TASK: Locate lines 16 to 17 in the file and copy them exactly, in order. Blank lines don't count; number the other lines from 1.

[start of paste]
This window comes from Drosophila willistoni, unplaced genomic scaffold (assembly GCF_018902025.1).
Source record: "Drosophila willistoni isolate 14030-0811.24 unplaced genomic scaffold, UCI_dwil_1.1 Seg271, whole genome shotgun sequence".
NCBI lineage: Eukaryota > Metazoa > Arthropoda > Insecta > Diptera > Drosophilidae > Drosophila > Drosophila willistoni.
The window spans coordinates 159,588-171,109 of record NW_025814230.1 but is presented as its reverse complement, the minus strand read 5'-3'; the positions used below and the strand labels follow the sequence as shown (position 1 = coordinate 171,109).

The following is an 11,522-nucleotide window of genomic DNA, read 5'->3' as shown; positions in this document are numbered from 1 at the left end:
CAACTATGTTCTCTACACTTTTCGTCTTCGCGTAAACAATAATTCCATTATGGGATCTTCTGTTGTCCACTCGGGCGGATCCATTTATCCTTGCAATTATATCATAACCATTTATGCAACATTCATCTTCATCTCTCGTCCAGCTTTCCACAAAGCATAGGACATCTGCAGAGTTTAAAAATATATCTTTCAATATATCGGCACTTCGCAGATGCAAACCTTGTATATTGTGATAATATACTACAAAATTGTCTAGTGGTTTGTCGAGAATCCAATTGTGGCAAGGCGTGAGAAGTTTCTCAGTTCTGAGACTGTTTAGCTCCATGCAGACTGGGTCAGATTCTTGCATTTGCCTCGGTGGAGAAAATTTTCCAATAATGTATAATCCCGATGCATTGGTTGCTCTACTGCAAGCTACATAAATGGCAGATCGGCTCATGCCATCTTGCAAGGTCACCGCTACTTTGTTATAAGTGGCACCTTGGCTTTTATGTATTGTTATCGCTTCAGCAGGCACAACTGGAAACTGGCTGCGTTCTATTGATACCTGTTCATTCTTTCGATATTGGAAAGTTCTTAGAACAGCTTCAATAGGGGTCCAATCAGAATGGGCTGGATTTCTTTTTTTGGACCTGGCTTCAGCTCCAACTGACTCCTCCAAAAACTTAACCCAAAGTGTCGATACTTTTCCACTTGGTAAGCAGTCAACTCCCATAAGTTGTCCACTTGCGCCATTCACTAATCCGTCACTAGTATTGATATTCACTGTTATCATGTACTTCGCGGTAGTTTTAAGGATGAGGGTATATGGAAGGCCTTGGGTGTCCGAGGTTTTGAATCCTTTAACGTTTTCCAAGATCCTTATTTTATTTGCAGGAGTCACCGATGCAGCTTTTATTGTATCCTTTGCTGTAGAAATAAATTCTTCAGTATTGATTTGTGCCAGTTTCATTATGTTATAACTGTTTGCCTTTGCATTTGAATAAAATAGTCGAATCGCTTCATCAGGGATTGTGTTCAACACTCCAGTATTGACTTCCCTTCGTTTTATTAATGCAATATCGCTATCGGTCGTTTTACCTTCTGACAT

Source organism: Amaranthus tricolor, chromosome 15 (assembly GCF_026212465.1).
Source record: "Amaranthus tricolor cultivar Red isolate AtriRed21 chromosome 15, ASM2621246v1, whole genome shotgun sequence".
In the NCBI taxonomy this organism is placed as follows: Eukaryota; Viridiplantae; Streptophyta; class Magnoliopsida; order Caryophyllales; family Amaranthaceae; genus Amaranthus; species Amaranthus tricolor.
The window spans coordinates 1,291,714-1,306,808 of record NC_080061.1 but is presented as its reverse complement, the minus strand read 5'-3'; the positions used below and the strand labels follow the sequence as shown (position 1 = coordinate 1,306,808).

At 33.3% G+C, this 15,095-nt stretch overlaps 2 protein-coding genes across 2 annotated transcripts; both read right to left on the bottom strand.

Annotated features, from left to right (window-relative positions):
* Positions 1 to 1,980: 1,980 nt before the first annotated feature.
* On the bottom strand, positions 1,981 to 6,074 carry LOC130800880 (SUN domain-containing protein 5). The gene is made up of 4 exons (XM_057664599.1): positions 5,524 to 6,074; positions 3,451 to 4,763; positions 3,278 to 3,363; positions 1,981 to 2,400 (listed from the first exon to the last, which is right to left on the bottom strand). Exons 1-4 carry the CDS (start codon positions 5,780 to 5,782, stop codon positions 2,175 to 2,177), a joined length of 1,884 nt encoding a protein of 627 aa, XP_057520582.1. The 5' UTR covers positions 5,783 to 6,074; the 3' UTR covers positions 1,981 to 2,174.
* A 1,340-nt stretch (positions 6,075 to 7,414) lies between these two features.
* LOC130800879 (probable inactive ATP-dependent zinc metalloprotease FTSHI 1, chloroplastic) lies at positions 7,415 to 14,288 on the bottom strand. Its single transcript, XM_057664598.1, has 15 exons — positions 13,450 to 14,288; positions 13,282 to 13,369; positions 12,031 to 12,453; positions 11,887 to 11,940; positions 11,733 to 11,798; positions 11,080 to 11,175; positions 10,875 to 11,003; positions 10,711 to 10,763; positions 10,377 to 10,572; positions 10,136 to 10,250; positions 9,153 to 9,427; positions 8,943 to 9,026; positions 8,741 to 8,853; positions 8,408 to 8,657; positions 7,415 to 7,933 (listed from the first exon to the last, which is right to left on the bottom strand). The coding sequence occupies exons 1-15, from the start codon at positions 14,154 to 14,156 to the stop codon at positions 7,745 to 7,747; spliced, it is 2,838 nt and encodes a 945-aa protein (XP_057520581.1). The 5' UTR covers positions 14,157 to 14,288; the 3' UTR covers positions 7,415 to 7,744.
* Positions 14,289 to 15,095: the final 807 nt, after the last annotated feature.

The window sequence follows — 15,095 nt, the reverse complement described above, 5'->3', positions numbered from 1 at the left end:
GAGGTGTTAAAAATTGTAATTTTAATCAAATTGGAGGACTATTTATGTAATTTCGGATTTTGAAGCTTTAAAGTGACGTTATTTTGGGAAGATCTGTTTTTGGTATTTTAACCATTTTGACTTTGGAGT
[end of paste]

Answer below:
* LOC130800879 (probable inactive ATP-dependent zinc metalloprotease FTSHI 1, chloroplastic) lies at positions 7,415 to 14,288 on the bottom strand. Its single transcript, XM_057664598.1, has 15 exons — positions 13,450 to 14,288; positions 13,282 to 13,369; positions 12,031 to 12,453; positions 11,887 to 11,940; positions 11,733 to 11,798; positions 11,080 to 11,175; positions 10,875 to 11,003; positions 10,711 to 10,763; positions 10,377 to 10,572; positions 10,136 to 10,250; positions 9,153 to 9,427; positions 8,943 to 9,026; positions 8,741 to 8,853; positions 8,408 to 8,657; positions 7,415 to 7,933 (listed from the first exon to the last, which is right to left on the bottom strand). The coding sequence occupies exons 1-15, from the start codon at positions 14,154 to 14,156 to the stop codon at positions 7,745 to 7,747; spliced, it is 2,838 nt and encodes a 945-aa protein (XP_057520581.1). The 5' UTR covers positions 14,157 to 14,288; the 3' UTR covers positions 7,415 to 7,744.
* Positions 14,289 to 15,095: the final 807 nt, after the last annotated feature.